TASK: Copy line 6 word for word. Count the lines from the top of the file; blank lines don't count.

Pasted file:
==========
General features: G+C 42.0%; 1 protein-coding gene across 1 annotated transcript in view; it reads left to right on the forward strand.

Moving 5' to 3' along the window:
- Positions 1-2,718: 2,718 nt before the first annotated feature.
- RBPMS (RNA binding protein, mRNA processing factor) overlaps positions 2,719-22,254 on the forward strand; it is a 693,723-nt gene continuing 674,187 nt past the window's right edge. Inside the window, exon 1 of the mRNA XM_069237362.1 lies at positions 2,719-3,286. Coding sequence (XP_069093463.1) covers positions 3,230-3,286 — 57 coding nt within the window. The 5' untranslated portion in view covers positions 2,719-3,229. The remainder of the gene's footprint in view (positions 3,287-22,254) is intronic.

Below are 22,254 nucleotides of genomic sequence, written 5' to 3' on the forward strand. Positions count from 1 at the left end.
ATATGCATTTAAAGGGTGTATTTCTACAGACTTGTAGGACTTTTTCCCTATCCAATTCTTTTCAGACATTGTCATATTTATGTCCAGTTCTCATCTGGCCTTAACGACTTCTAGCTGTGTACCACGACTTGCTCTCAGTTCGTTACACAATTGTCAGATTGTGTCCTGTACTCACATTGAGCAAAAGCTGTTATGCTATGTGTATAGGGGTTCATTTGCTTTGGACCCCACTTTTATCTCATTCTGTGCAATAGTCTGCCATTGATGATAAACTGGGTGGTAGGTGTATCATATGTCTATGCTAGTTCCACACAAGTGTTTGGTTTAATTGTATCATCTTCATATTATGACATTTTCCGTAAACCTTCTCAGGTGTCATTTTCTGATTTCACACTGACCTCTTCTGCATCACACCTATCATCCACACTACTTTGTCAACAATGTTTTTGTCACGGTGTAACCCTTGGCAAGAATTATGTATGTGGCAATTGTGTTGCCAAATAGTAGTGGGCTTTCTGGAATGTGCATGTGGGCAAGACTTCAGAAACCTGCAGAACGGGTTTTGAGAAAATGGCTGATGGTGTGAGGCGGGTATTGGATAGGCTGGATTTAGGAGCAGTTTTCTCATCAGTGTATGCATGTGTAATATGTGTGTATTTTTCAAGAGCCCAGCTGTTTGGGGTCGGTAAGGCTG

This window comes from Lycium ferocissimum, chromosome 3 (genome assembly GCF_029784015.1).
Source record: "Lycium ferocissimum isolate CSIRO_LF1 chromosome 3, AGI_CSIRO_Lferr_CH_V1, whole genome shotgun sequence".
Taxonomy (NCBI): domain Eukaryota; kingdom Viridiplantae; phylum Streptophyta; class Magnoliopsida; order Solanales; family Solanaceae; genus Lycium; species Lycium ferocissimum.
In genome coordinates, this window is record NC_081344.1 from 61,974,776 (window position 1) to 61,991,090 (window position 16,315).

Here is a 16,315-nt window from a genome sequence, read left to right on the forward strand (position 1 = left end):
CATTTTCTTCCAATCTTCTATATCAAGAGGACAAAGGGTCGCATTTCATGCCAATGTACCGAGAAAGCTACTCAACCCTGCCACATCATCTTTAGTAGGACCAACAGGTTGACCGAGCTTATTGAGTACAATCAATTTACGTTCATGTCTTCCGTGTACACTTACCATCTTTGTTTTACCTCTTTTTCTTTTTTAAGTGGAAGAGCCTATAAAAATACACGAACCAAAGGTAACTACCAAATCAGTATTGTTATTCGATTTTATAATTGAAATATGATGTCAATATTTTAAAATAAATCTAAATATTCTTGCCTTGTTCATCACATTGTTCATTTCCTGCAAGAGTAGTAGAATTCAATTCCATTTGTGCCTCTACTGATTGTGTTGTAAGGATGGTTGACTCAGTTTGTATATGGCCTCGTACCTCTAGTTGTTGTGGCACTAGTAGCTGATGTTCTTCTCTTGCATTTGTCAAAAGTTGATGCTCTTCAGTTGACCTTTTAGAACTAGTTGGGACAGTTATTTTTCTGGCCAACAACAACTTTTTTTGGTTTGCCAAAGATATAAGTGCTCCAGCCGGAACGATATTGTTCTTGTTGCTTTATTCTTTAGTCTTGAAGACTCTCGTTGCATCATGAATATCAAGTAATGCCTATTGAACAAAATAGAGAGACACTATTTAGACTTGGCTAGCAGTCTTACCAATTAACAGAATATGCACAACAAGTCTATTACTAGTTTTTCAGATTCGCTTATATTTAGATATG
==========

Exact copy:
ATATGCATTTAAAGGGTGTATTTCTACAGACTTGTAGGACTTTTTCCCTATCCAATTCTTTTCAGACATTGTCATATTTATGTCCAGTTCTCATCTGGCCTTAACGACTTCTAGCTGTGTACCACGACTTGCTCTCAGTTCGTTACACAATTGTCAGATTGTGTCCTGTACTCACATTGAGCAAAAGCTGTTATGCTATGTGTATAGGGGTTCATTTGCTTTGGACCCCACTTTTATCTCATTCTGTGCAATAGTCTGCCATTGATGATAAACTGGGTGGTAGGTGTATCATATGTCTATGCTAGTTCCACACAAGTGTTTGGTTTAATTGTATCATCTTCATATTATGACATTTTCCGTAAACCTTCTCAGGTGTCATTTTCTGATTTCACACTGACCTCTTCTGCATCACACCTATCATCCACACTACTTTGTCAACAATGTTTTTGTCACGGTGTAACCCTTGGCAAGAATTATGTATGTGGCAATTGTGTTGCCAAATAGTAGTGGGCTTTCTGGAATGTGCATGTGGGCAAGACTTCAGAAACCTGCAGAACGGGTTTTGAGAAAATGGCTGATGGTGTGAGGCGGGTATTGGATAGGCTGGATTTAGGAGCAGTTTTCTCATCAGTGTATGCATGTGTAATATGTGTGTATTTTTCAAGAGCCCAGCTGTTTGGGGTCGGTAAGGCTG